We were putting the finishing touches on our cheerful holiday issue full of gift guides and other fun seasonal stories when we heard the news that shocked our staff and countless others.
John Kominicki, the publisher of the Long Island Press who revived the title into a monthly magazine just four months ago, died Dec. 5 after a brief battle with stomach cancer. As a melanoma survivor, when we heard that he was diagnosed again, we were hoping and praying that he would pull off a repeat. But at 62 years young, John was called to his next assignment, his wife, Marie, sadly reported.
“His passing was peaceful, smooth, and — true to form — full of humor till the end,” Marie and their daughter, Anya, wrote on John’s Facebook page.
As soon as the news broke, condolences immediately poured in from those who knew him best and those who only read his work. But, as cliché as it sounds — and John, we know you’d prefer we avoid the journalistic sin of using clichés in your publication — Kominicki, we hardly knew ya. John made his mark on LI and the world well before getting hired in July to relaunch the Press.
Stars & Stripes. USA Today. The New York Times. The Dallas Morning News. Long Island Business News. Innovate Long Island. Just to name a few. The New Hampshire native and U.S. Army veteran had joined us as a seasoned reporter, editor and publisher with a thick stack of clips from across the nation and abroad.
He bought the ticket, he took the ride, to paraphrase his favorite author, Hunter S. Thompson. John was such a force — not to mention great writer, storyteller, singer, speaker and cook — that he was inducted into the Press Club of Long Island (PCLI) Hall of Fame in 2014.
“Long Island lost a titan of the journalism indus- try,” said PCLI President Chris Vaccaro. “John Kominicki was a visionary and a seasoned journalist who knew how to tell a strong story while making an impact on the community… He is a legend and will be missed.”
His former colleagues at LIBN were brimming with fond memories of their prior publisher.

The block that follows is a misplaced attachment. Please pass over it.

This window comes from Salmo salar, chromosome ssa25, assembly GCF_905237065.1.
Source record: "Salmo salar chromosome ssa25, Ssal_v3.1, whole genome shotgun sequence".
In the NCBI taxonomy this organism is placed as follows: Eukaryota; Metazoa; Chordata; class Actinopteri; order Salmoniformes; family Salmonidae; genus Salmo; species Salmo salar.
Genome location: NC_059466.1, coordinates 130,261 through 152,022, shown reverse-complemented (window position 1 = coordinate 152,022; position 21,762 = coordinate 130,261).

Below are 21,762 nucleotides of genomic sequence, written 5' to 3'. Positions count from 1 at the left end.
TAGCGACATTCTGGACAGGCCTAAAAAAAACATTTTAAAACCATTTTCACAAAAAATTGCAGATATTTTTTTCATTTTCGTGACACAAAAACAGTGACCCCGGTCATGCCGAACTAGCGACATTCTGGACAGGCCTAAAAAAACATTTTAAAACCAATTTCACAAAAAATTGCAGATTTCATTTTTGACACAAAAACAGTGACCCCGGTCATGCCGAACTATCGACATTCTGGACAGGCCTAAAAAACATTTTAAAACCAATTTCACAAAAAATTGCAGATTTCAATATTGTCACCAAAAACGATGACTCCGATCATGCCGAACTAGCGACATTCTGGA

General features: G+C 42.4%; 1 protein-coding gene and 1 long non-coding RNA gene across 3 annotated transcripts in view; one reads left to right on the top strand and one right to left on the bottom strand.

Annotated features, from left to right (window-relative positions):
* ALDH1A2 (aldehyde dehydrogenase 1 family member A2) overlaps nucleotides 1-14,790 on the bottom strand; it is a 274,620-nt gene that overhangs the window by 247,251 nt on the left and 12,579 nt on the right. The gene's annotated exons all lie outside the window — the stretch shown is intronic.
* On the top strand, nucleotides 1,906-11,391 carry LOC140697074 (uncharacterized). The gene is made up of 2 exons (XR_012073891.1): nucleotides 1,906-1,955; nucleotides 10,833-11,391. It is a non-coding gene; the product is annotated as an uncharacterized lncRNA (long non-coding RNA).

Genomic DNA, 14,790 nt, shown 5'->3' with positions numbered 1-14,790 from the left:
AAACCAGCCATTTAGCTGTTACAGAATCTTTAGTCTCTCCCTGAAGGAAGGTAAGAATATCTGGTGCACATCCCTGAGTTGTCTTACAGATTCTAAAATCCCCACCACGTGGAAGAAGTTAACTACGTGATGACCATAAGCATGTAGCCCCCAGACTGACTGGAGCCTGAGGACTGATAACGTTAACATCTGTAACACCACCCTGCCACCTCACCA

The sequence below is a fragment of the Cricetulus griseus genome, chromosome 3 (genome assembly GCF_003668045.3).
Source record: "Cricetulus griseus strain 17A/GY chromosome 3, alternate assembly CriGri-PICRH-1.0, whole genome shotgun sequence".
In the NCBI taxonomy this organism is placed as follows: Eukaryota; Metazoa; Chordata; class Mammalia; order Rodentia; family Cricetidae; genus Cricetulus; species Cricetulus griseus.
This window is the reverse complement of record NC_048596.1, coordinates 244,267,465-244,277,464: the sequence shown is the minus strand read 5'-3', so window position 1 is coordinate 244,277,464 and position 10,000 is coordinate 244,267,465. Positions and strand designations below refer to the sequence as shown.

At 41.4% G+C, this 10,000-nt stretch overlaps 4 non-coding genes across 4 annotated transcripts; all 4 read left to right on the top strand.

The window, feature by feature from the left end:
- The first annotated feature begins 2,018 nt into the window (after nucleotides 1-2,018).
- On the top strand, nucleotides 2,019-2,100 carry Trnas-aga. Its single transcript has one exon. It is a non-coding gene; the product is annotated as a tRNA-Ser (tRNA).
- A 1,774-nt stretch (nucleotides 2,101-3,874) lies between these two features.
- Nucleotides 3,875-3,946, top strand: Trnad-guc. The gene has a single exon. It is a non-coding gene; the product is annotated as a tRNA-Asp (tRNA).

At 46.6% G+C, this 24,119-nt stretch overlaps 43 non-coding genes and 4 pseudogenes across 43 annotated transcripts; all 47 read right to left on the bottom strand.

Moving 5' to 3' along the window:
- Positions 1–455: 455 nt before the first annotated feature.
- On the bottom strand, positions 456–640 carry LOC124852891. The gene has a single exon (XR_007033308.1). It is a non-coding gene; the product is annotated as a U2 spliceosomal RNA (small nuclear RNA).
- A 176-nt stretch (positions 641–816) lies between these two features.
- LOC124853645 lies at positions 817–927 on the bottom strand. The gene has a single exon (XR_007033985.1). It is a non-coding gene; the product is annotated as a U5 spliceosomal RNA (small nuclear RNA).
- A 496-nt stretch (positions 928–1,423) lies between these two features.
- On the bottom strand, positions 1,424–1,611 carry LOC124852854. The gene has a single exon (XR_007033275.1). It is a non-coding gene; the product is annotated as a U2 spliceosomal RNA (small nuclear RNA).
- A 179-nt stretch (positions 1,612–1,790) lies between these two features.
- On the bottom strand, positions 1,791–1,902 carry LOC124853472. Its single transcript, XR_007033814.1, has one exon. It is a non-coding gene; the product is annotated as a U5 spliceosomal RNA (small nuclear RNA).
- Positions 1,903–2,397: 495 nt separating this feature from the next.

“After one with meeting him, people recognized that the man was special — as a businessman, a leader, an innovator, an intellectual and a fun-loving person,” said former LIBN editor Carl Corry. “As a writer, John was simply the best I’ve ever known… John also had a knack for getting people to open up, simply because he loved stories — both telling and listening to them.”
In his short time at the Press, he made an impression on us as well. Actors sometimes speak of how they need to avoid watching the great ones they costar with and not remembering their lines as a result. John had a similar way of distracting you with his brilliance if you were lucky enough to witness it up close.
“John continually sought out new challenges,” Marie told the Press. “He was excited at the opportunity to join the Long Island Press team because he believed strongly that there is a place for print journalism, even in the digital age.”
He may no longer be with us, but he also put his stamp all over these pages you’re holding. We could not have built this without John. It’s one of his last gifts to you, dear readers, and we will do our best to honor his legacy in this and future issues.
Besides his wife of 33 years and daughter, John is also survived by his mother, Alma, sisters Stefanie Price, Michelle McLaughlin and Jennifer Danly, and brother, Russel Johnson. The family plans to hold a memorial service for him in the New Year.
The Press will publish more tributes to John in the coming months. Send your memories to email@example.com
—Timothy Bolger and Victoria Schneps-Yunis